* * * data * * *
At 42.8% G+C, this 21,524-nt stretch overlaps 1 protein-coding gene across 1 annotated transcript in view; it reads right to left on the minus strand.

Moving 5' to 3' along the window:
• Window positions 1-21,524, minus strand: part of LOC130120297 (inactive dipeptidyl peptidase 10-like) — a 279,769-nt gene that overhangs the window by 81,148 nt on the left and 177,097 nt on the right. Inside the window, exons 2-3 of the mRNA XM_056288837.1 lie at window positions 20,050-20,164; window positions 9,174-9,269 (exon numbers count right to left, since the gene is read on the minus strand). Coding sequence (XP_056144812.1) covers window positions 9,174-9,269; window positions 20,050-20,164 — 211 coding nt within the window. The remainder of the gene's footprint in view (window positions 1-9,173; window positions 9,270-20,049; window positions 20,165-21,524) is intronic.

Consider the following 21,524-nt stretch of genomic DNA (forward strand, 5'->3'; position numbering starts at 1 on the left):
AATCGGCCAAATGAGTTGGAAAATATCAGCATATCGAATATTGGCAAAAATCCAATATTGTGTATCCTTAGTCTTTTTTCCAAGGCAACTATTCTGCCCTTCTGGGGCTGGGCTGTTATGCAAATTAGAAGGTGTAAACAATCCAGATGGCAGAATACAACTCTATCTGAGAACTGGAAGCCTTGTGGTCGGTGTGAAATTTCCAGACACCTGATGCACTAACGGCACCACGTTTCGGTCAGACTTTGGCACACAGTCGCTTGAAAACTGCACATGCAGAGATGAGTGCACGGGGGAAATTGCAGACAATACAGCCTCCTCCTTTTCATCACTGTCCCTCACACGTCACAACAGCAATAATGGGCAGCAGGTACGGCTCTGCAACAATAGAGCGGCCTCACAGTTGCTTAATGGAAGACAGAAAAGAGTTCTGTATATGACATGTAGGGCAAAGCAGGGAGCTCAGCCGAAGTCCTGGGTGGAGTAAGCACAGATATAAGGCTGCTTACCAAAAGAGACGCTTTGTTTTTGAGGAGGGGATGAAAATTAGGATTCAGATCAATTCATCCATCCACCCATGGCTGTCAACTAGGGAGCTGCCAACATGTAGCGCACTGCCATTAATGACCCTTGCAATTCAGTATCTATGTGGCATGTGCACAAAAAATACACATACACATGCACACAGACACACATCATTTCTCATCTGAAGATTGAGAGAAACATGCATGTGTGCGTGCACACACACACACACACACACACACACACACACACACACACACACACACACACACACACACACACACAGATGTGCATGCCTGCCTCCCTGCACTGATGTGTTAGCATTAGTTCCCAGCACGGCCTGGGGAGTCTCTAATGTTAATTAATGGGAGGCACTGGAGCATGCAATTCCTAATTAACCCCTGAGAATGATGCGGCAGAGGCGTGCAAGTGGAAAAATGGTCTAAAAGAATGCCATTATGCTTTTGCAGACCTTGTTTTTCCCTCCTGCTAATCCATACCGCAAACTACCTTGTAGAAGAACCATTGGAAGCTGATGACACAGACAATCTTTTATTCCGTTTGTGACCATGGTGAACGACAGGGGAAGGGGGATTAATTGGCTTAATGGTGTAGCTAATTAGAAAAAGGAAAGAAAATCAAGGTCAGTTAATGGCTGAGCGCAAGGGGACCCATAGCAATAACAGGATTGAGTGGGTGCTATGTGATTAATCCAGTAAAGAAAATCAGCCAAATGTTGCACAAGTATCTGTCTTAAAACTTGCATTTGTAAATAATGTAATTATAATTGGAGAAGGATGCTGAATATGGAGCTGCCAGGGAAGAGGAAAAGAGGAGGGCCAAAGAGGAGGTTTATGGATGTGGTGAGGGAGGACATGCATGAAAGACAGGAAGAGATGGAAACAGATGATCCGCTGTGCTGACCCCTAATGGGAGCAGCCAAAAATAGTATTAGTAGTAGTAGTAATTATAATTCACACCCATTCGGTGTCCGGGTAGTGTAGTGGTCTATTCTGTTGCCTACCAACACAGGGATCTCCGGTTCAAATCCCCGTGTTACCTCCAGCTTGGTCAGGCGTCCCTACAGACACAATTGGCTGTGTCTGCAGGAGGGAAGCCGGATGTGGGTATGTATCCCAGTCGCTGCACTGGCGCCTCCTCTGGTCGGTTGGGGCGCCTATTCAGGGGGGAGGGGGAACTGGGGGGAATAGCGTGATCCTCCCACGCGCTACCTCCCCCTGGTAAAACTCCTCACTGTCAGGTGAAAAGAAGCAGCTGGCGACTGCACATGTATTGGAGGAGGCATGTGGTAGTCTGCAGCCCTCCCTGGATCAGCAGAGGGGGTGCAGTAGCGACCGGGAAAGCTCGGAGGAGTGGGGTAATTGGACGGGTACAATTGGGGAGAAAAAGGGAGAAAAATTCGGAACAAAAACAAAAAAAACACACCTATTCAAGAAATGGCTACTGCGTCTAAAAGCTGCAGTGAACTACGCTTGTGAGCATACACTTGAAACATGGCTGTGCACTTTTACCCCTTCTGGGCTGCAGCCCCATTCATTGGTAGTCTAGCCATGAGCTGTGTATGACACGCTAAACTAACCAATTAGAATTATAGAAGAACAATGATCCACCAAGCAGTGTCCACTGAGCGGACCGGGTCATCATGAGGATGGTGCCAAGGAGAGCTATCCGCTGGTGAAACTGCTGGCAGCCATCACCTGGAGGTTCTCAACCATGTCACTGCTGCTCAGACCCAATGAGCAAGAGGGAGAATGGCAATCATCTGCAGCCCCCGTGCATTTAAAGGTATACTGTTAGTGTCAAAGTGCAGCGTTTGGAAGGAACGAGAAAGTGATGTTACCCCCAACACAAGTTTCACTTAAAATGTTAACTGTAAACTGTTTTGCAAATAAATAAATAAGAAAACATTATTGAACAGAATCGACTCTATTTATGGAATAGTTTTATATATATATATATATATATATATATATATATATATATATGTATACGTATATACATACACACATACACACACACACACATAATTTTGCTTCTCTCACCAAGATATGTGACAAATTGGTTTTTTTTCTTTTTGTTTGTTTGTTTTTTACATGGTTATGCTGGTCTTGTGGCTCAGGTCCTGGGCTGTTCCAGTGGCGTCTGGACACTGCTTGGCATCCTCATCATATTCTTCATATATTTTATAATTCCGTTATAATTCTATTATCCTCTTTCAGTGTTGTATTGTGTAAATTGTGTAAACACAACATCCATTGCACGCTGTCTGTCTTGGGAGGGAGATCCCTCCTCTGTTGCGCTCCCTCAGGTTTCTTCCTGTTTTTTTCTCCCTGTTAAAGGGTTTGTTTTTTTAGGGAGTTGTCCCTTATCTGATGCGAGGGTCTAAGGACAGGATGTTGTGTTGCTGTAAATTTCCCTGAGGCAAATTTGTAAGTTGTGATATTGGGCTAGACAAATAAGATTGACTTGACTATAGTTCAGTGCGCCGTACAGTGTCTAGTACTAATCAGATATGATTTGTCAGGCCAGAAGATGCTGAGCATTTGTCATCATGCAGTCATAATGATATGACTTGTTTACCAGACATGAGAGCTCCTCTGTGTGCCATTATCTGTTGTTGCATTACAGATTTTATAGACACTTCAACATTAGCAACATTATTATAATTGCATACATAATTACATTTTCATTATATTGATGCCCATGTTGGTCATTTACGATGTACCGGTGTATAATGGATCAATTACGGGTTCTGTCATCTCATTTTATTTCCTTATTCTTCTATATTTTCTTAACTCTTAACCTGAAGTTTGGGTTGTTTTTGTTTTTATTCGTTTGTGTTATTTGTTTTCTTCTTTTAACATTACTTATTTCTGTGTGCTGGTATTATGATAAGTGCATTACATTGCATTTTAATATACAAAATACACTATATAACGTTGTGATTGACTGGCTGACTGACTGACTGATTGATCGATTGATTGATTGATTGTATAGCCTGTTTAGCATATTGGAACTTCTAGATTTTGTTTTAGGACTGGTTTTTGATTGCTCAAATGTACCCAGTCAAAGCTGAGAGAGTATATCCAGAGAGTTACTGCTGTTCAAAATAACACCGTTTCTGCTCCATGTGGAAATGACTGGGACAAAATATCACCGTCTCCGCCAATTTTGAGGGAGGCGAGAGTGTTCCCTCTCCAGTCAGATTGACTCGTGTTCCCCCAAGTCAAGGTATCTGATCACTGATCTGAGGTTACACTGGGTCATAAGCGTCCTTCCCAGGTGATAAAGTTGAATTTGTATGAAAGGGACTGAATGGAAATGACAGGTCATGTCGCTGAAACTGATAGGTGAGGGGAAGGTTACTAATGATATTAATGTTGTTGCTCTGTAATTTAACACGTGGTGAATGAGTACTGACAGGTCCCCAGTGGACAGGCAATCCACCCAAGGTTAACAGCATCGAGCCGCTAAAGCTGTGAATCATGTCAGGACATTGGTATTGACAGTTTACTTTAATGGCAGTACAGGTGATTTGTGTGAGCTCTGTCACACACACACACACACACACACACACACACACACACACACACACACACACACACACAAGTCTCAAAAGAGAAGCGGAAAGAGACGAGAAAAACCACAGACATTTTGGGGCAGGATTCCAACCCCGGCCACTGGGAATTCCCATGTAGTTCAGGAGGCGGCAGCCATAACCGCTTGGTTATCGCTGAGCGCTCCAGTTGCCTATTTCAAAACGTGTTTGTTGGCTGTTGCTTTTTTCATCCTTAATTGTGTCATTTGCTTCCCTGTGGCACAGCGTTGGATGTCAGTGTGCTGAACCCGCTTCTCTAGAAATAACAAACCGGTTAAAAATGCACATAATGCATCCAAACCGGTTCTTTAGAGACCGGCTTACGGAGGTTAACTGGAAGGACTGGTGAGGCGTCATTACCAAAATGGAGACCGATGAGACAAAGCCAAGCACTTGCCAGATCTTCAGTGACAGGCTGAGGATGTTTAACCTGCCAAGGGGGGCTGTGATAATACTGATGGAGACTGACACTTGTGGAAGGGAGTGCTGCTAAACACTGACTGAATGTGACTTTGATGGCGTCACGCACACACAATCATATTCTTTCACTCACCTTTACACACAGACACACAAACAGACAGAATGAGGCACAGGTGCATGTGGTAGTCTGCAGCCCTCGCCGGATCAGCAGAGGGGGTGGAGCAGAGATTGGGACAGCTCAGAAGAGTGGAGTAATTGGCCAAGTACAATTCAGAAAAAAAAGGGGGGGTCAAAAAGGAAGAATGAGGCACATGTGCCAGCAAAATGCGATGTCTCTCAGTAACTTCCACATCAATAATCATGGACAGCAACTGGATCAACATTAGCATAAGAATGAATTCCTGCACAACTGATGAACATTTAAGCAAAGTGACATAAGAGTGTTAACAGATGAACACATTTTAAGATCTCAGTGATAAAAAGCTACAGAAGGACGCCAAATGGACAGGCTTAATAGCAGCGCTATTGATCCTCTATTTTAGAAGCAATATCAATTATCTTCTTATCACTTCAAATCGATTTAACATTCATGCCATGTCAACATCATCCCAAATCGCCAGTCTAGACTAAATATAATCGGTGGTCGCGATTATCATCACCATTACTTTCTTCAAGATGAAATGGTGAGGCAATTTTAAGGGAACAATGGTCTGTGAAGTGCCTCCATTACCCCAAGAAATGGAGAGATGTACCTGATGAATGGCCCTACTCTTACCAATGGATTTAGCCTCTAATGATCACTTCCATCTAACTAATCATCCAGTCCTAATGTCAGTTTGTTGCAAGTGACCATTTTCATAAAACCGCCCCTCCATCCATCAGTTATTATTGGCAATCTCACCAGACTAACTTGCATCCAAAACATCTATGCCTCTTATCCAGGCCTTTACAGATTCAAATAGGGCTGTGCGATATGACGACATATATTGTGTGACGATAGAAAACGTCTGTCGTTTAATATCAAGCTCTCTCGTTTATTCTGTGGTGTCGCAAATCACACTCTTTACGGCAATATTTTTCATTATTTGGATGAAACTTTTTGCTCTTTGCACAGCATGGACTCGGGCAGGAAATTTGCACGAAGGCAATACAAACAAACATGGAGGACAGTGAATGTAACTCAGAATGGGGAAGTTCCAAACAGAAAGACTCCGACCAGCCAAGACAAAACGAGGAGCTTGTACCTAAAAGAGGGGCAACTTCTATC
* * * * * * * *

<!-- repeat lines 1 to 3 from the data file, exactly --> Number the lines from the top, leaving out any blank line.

At 42.8% G+C, this 21,524-nt stretch overlaps 1 protein-coding gene across 1 annotated transcript in view; it reads right to left on the minus strand.

Moving 5' to 3' along the window:
• Window positions 1-21,524, minus strand: part of LOC130120297 (inactive dipeptidyl peptidase 10-like) — a 279,769-nt gene that overhangs the window by 81,148 nt on the left and 177,097 nt on the right. Inside the window, exons 2-3 of the mRNA XM_056288837.1 lie at window positions 20,050-20,164; window positions 9,174-9,269 (exon numbers count right to left, since the gene is read on the minus strand). Coding sequence (XP_056144812.1) covers window positions 9,174-9,269; window positions 20,050-20,164 — 211 coding nt within the window. The remainder of the gene's footprint in view (window positions 1-9,173; window positions 9,270-20,049; window positions 20,165-21,524) is intronic.